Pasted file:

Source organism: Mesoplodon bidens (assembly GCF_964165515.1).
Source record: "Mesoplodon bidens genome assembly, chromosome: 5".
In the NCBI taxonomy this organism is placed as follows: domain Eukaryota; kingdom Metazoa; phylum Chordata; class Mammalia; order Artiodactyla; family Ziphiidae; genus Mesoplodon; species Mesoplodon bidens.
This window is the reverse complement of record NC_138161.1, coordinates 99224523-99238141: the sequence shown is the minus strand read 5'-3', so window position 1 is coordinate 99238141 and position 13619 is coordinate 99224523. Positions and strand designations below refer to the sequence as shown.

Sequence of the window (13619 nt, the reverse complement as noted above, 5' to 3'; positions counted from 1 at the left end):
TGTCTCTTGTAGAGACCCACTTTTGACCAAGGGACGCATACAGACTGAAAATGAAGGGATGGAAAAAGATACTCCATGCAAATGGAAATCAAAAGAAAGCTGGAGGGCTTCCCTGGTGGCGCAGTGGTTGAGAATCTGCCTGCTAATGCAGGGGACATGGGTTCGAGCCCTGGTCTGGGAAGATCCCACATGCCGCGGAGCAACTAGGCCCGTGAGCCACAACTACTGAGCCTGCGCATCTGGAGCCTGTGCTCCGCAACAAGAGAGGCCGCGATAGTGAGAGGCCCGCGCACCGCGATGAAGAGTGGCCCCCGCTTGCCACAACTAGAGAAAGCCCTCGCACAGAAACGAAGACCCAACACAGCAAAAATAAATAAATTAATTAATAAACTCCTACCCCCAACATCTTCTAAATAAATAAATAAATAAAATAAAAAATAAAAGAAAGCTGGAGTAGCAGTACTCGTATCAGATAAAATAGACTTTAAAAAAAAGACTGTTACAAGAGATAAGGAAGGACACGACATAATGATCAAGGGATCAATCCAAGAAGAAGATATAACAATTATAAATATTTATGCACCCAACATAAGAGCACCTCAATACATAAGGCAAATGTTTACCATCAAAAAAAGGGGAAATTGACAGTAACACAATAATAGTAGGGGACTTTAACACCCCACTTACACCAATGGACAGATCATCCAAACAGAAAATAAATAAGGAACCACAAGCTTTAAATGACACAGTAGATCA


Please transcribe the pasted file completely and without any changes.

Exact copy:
Source organism: Mesoplodon bidens (assembly GCF_964165515.1).
Source record: "Mesoplodon bidens genome assembly, chromosome: 5".
In the NCBI taxonomy this organism is placed as follows: domain Eukaryota; kingdom Metazoa; phylum Chordata; class Mammalia; order Artiodactyla; family Ziphiidae; genus Mesoplodon; species Mesoplodon bidens.
This window is the reverse complement of record NC_138161.1, coordinates 99224523-99238141: the sequence shown is the minus strand read 5'-3', so window position 1 is coordinate 99238141 and position 13619 is coordinate 99224523. Positions and strand designations below refer to the sequence as shown.

Sequence of the window (13619 nt, the reverse complement as noted above, 5' to 3'; positions counted from 1 at the left end):
TGTCTCTTGTAGAGACCCACTTTTGACCAAGGGACGCATACAGACTGAAAATGAAGGGATGGAAAAAGATACTCCATGCAAATGGAAATCAAAAGAAAGCTGGAGGGCTTCCCTGGTGGCGCAGTGGTTGAGAATCTGCCTGCTAATGCAGGGGACATGGGTTCGAGCCCTGGTCTGGGAAGATCCCACATGCCGCGGAGCAACTAGGCCCGTGAGCCACAACTACTGAGCCTGCGCATCTGGAGCCTGTGCTCCGCAACAAGAGAGGCCGCGATAGTGAGAGGCCCGCGCACCGCGATGAAGAGTGGCCCCCGCTTGCCACAACTAGAGAAAGCCCTCGCACAGAAACGAAGACCCAACACAGCAAAAATAAATAAATTAATTAATAAACTCCTACCCCCAACATCTTCTAAATAAATAAATAAATAAAATAAAAAATAAAAGAAAGCTGGAGTAGCAGTACTCGTATCAGATAAAATAGACTTTAAAAAAAAGACTGTTACAAGAGATAAGGAAGGACACGACATAATGATCAAGGGATCAATCCAAGAAGAAGATATAACAATTATAAATATTTATGCACCCAACATAAGAGCACCTCAATACATAAGGCAAATGTTTACCATCAAAAAAAGGGGAAATTGACAGTAACACAATAATAGTAGGGGACTTTAACACCCCACTTACACCAATGGACAGATCATCCAAACAGAAAATAAATAAGGAACCACAAGCTTTAAATGACACAGTAGATCA